Review: Macbeth at Celebration Arts
Director Khimberly Marshall gives audiences a lot to chew on in Celebration Arts’ Macbeth. This production honors the Celebration Arts community with a project of race-conscious, cross-cultural casting in which the entire world of the play is transposed to a futuristic Africa. Marshall makes clear, definite interventions in the script, and the brisk cut makes the play a short 90 minutes.
After multiple interviews with Marshall, it’s clear that this production holds special significance as Celebration Arts’ first-ever Shakespeare production, and also as one of the first all-black Shakespeare plays in Sacramento history. In scholar Ayanna Thompson’s book on Shakespeare and race, she notes a common joke among African-American actors that “the only way we will get to do Shakespeare is as one of the three witches in Macbeth.” Here, not only is Marshall giving us a play full of actors of color, but she reclaims the witches by drawing on African folklore for the design and direction of these three “Ancestors.”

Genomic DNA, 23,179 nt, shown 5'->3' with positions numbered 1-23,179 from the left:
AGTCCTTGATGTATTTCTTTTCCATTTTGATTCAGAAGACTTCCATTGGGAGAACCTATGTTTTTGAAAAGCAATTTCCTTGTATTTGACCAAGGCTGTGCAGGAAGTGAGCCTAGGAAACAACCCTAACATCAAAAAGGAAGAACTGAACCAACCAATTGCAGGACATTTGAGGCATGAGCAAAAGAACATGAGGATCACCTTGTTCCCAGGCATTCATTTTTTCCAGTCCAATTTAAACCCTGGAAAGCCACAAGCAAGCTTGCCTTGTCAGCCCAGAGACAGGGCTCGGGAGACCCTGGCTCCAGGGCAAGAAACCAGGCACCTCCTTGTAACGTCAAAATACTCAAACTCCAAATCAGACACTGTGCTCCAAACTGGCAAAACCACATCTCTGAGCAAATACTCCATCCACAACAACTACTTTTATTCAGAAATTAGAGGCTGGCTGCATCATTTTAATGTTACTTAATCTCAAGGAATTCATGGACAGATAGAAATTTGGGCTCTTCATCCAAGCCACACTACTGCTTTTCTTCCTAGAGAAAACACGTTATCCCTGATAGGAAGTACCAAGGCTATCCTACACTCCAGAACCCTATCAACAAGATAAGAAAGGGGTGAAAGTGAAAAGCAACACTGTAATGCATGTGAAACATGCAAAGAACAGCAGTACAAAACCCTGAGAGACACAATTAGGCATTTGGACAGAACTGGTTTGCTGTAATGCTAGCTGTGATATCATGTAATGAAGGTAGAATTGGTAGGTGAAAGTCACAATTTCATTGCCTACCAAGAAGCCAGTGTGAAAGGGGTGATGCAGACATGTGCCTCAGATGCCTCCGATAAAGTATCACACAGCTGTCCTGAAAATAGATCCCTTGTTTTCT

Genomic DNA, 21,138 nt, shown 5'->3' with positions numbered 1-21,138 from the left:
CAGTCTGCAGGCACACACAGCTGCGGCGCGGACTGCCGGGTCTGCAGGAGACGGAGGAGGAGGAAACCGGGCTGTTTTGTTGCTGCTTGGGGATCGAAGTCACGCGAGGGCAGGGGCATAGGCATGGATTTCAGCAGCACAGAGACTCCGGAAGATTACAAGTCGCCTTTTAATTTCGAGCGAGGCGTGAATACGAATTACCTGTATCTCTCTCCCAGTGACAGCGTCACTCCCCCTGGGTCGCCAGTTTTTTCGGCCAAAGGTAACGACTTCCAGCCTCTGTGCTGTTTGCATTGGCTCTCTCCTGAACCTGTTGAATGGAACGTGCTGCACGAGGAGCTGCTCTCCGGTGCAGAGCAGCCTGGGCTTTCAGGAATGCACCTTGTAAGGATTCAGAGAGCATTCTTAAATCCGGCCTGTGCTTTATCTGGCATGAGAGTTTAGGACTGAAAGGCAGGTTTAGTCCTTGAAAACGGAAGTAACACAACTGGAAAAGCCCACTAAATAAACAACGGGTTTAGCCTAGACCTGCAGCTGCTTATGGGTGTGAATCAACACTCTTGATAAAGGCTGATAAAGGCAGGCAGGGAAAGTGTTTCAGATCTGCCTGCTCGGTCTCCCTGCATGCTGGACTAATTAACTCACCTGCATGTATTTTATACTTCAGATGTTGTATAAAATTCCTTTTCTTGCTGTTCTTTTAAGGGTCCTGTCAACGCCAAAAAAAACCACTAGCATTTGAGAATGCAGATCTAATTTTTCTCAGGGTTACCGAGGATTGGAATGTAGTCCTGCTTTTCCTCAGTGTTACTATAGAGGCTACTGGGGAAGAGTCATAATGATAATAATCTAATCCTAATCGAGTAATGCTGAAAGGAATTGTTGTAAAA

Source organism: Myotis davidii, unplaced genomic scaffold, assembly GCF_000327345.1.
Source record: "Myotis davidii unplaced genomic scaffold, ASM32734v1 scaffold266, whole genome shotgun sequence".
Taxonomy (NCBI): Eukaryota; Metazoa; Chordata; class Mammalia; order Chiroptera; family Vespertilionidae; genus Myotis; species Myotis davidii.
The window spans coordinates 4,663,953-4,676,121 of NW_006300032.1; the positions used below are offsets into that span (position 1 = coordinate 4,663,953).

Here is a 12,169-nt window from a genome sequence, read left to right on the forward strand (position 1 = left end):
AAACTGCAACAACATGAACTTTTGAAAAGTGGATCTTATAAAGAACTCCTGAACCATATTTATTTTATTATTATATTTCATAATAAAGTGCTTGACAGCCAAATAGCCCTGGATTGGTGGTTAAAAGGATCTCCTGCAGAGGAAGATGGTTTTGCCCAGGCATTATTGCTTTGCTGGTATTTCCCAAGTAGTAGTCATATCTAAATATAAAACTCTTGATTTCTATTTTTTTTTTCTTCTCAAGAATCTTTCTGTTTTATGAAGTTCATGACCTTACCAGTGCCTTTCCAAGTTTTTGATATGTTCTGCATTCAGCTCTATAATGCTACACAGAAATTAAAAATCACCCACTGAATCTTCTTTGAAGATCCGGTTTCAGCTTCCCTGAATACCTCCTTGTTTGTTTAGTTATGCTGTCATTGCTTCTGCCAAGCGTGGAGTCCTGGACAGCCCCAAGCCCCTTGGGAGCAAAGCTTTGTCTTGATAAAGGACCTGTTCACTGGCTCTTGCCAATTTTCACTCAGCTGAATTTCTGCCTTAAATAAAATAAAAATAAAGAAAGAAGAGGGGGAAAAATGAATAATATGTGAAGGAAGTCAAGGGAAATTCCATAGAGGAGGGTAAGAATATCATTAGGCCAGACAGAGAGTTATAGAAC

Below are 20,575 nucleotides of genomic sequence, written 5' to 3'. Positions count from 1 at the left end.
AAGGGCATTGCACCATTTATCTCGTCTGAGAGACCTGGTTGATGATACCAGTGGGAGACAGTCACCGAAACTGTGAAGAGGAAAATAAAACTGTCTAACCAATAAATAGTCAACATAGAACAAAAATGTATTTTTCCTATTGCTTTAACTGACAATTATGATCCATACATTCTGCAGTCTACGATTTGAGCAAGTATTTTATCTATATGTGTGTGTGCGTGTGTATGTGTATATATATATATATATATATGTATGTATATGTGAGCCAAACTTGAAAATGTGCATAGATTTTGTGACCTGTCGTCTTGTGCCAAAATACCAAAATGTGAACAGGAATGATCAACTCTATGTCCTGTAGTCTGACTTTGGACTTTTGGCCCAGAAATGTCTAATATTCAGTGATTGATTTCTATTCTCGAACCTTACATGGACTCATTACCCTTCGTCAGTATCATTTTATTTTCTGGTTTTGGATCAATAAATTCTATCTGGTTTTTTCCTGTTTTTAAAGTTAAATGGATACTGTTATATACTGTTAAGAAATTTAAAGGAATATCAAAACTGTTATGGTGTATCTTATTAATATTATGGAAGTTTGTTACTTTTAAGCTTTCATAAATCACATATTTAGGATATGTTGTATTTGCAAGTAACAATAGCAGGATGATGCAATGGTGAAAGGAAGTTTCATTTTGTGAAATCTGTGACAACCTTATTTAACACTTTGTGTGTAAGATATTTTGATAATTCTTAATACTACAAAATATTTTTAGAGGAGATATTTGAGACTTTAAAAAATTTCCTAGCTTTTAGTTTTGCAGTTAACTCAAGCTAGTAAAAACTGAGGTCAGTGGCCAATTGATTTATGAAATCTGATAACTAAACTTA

A standout among them, Danyelle Finch, plays a puckish, meddling Ancestor, who personifies the supernatural influence of fate and becomes a driving force of the play as she coos, charms and teases ill-fated characters toward the inevitable. Maurice Ngakane also gives a strong performance as Macbeth, as does Cline Moore as Banquo.
Ultimately, this play is an ambitious, creative endeavor for Celebration Arts and an important addition to the landscape of Sacramento theatre.